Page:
FIG. 9 shows an example in which the test values of possible positive samples are calculated when the test values of P1, P3, P4, P5, and P8 are 2, 1, 1, 2, and 2, respectively and the test values of the additional test-target samples S1 and S4 are 2 and 0, respectively. As shown in the drawing, the test value of each possible positive sample may be calculated as follows:

valS[S3]=valP[P5]−valS[S1]−valS[S4]=2−2−0=0

valS[S13]=valP[P1]−valS[S1]=2−2=0

valS[S16]=valP[P4]−valS[S4]=1−0=1

valS[S15]=valP[P8]−valS[S13]−valS[S16]=2−0−1=1.

As described above, according to exemplary embodiment of the present disclosure, x individual tests are not carried out on x samples, but only k tests are carried out on k pools through pooling of samples, and based on results of the k tests, it is possible to estimate the individual test results of the x samples. In other words, exemplary embodiments of the present disclosure make it possible to estimate the rest results of all of the x samples from the k tests, thus reducing cost and time for (x−k) tests. Even if additional individual tests are necessary for q samples after the k tests because a sample determined to be positive has a possibility of being determined to be false positive, it is still possible to reduce cost and time for (x−k−q) tests.

FIG. 10 shows a graph comparatively illustrating a total number of tests upon carrying out sample pooling tests according to exemplary embodiments of the present disclosure and a total number of tests upon carrying out individual tests on samples. In the shown graph, the horizontal axis denotes the number of samples, bar graphs on the left side denote the number of individual tests carried out on respective samples, bar graphs on the right side denote the number of sampling pooling tests according to exemplary embodiments of the present disclosure, and the line graph denotes a cost reduction effect according to the difference in the number of tests between the two cases. For example, when 16 samples are tested, 16 tests are carried out according to the existing method, whereas only eight tests are carried out using a 4×4 sample pooling method. Therefore, it is possible to expect a cost reduction effect of a maximum of 50%.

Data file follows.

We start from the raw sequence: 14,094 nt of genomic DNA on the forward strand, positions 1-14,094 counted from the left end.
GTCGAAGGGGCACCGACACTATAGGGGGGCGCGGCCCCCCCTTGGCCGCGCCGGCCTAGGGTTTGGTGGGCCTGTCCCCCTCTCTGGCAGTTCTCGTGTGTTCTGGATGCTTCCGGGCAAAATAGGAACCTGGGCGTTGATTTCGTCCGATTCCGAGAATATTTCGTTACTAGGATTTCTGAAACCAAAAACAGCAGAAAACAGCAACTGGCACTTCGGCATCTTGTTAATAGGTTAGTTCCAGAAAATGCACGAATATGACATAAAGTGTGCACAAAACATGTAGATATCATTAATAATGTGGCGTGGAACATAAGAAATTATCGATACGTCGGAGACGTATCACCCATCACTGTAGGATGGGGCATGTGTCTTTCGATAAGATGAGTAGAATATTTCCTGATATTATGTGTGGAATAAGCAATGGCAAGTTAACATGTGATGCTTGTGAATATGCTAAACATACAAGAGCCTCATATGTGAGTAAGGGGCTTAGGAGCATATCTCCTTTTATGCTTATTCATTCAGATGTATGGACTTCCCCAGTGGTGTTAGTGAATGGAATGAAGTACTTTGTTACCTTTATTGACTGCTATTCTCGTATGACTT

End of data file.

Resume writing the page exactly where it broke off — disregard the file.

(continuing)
According to the sample pooling method, a test is carried out on pooled samples, and an additional individual test is carried out on a sample having a possibility of being determined to be false positive. Therefore, in the worst case, more tests may be carried out compared to an existing method. FIG. 11 shows graphs for comparing total numbers of tests according to a change in the number of positive samples present among test-target samples. In the shown graphs, the horizontal axes denote the number of positive samples present among test-target samples, the dotted lines denote the number of tests in the case of using an existing method of carrying out an individual test on each sample (conventional test without pooling), the dark grey lines denote the number of tests in the case of using the sample pooling method and carrying out individual tests on all the corresponding samples when there is the possibility of a determination of a false positive (n×n pooling test), and light grey lines denote the number of tests in the case of using a method of selecting a minimum number of samples on which individual tests will be carried from among samples having a possibility of being determined to be false positive together with the sample pooling method (n×n pooling test+Min. # of sample selection).